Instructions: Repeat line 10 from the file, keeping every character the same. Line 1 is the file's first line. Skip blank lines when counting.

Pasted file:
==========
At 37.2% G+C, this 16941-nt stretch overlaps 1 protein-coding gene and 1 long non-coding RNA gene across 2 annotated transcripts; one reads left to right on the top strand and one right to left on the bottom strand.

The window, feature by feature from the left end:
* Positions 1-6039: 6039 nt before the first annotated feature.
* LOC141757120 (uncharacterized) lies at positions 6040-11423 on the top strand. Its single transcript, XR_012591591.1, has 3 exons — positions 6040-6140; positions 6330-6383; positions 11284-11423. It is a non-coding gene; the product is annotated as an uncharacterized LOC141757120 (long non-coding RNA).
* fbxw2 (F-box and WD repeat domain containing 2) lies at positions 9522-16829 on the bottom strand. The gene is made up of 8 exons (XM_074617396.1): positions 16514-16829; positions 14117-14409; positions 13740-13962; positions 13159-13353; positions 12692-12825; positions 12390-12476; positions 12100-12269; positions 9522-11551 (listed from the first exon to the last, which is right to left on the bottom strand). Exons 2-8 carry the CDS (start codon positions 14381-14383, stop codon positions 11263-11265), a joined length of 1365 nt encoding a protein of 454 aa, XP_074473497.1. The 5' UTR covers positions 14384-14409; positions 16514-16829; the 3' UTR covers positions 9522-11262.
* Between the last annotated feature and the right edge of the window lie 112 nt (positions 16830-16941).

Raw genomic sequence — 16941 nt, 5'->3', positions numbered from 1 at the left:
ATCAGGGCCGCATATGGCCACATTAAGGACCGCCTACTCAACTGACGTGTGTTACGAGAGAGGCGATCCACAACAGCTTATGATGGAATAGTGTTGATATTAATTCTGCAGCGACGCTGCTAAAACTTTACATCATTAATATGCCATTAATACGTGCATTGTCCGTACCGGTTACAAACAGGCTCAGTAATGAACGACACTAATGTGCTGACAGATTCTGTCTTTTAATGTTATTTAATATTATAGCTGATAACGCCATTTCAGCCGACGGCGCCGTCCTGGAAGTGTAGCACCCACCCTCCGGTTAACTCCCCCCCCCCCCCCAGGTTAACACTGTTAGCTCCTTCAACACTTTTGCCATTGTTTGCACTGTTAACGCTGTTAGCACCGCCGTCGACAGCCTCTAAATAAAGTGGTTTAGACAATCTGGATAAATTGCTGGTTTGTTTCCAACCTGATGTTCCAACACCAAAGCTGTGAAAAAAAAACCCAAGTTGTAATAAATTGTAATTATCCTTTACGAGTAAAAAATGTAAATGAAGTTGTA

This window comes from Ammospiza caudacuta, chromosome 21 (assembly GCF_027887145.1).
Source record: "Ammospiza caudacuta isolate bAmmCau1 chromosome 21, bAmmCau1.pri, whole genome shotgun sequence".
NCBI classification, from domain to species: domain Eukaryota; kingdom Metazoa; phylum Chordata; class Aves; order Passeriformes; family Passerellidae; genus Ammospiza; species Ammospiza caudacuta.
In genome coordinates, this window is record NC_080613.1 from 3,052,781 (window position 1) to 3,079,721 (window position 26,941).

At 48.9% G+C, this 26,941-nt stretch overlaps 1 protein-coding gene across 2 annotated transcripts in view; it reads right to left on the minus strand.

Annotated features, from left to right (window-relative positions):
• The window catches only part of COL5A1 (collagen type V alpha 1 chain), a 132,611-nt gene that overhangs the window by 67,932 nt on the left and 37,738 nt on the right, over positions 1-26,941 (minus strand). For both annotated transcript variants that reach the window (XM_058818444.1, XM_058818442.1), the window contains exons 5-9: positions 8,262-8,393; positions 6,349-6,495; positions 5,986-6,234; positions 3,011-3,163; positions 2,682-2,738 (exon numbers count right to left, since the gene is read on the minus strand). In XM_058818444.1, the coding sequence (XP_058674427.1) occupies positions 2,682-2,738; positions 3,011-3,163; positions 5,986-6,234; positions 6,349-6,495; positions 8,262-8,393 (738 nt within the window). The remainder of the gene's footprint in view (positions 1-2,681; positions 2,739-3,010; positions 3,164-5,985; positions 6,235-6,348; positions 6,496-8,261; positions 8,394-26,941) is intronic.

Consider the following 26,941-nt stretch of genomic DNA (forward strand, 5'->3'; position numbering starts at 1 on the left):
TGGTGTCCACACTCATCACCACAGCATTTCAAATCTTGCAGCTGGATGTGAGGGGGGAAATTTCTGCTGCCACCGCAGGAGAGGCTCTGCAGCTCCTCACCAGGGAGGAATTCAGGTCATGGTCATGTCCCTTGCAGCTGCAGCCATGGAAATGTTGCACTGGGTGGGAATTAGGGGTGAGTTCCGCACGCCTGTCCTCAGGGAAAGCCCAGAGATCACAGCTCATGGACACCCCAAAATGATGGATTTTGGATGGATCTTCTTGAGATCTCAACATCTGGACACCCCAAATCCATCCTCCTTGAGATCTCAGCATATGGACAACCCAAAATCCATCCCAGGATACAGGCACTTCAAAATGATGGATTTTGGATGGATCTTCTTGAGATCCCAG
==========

Source record: "Ammospiza caudacuta isolate bAmmCau1 chromosome 21, bAmmCau1.pri, whole genome shotgun sequence".